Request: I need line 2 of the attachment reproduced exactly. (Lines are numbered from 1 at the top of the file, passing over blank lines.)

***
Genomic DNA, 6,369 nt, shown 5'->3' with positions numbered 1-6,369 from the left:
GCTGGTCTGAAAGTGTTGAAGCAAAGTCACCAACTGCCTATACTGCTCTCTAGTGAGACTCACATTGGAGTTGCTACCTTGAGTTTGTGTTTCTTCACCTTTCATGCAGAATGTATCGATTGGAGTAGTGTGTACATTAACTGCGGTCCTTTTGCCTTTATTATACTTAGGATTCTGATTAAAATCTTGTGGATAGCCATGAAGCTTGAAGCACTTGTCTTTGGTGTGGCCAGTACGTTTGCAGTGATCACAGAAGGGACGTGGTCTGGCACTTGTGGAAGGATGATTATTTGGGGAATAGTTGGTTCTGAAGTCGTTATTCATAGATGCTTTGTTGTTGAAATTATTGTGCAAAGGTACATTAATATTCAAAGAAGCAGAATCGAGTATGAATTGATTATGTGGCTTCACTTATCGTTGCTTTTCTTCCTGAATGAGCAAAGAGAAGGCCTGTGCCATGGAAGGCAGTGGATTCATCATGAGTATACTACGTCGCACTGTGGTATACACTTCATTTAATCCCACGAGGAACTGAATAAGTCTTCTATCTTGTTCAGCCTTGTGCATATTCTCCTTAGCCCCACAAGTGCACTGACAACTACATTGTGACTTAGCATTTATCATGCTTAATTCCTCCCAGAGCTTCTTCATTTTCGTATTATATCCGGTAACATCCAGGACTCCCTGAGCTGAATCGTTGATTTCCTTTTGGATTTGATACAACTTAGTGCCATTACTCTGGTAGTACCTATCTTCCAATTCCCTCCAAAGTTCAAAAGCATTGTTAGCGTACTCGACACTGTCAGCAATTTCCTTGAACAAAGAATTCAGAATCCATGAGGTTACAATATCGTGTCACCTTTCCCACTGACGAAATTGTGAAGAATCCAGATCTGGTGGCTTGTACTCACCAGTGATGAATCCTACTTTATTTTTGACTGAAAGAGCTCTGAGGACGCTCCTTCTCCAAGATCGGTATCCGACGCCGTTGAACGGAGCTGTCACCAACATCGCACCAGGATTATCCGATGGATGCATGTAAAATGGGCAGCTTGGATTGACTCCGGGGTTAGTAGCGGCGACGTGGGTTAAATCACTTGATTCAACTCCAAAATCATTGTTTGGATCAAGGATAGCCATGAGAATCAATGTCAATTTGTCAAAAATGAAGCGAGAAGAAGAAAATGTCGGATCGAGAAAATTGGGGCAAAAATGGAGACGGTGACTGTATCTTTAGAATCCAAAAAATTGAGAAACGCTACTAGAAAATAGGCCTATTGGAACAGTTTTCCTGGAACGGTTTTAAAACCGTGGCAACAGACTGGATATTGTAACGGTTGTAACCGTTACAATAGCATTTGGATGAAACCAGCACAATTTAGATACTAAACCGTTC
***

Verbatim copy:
GCTGGTCTGAAAGTGTTGAAGCAAAGTCACCAACTGCCTATACTGCTCTCTAGTGAGACTCACATTGGAGTTGCTACCTTGAGTTTGTGTTTCTTCACCTTTCATGCAGAATGTATCGATTGGAGTAGTGTGTACATTAACTGCGGTCCTTTTGCCTTTATTATACTTAGGATTCTGATTAAAATCTTGTGGATAGCCATGAAGCTTGAAGCACTTGTCTTTGGTGTGGCCAGTACGTTTGCAGTGATCACAGAAGGGACGTGGTCTGGCACTTGTGGAAGGATGATTATTTGGGGAATAGTTGGTTCTGAAGTCGTTATTCATAGATGCTTTGTTGTTGAAATTATTGTGCAAAGGTACATTAATATTCAAAGAAGCAGAATCGAGTATGAATTGATTATGTGGCTTCACTTATCGTTGCTTTTCTTCCTGAATGAGCAAAGAGAAGGCCTGTGCCATGGAAGGCAGTGGATTCATCATGAGTATACTACGTCGCACTGTGGTATACACTTCATTTAATCCCACGAGGAACTGAATAAGTCTTCTATCTTGTTCAGCCTTGTGCATATTCTCCTTAGCCCCACAAGTGCACTGACAACTACATTGTGACTTAGCATTTATCATGCTTAATTCCTCCCAGAGCTTCTTCATTTTCGTATTATATCCGGTAACATCCAGGACTCCCTGAGCTGAATCGTTGATTTCCTTTTGGATTTGATACAACTTAGTGCCATTACTCTGGTAGTACCTATCTTCCAATTCCCTCCAAAGTTCAAAAGCATTGTTAGCGTACTCGACACTGTCAGCAATTTCCTTGAACAAAGAATTCAGAATCCATGAGGTTACAATATCGTGTCACCTTTCCCACTGACGAAATTGTGAAGAATCCAGATCTGGTGGCTTGTACTCACCAGTGATGAATCCTACTTTATTTTTGACTGAAAGAGCTCTGAGGACGCTCCTTCTCCAAGATCGGTATCCGACGCCGTTGAACGGAGCTGTCACCAACATCGCACCAGGATTATCCGATGGATGCATGTAAAATGGGCAGCTTGGATTGACTCCGGGGTTAGTAGCGGCGACGTGGGTTAAATCACTTGATTCAACTCCAAAATCATTGTTTGGATCAAGGATAGCCATGAGAATCAATGTCAATTTGTCAAAAATGAAGCGAGAAGAAGAAAATGTCGGATCGAGAAAATTGGGGCAAAAATGGAGACGGTGACTGTATCTTTAGAATCCAAAAAATTGAGAAACGCTACTAGAAAATAGGCCTATTGGAACAGTTTTCCTGGAACGGTTTTAAAACCGTGGCAACAGACTGGATATTGTAACGGTTGTAACCGTTACAATAGCATTTGGATGAAACCAGCACAATTTAGATACTAAACCGTTC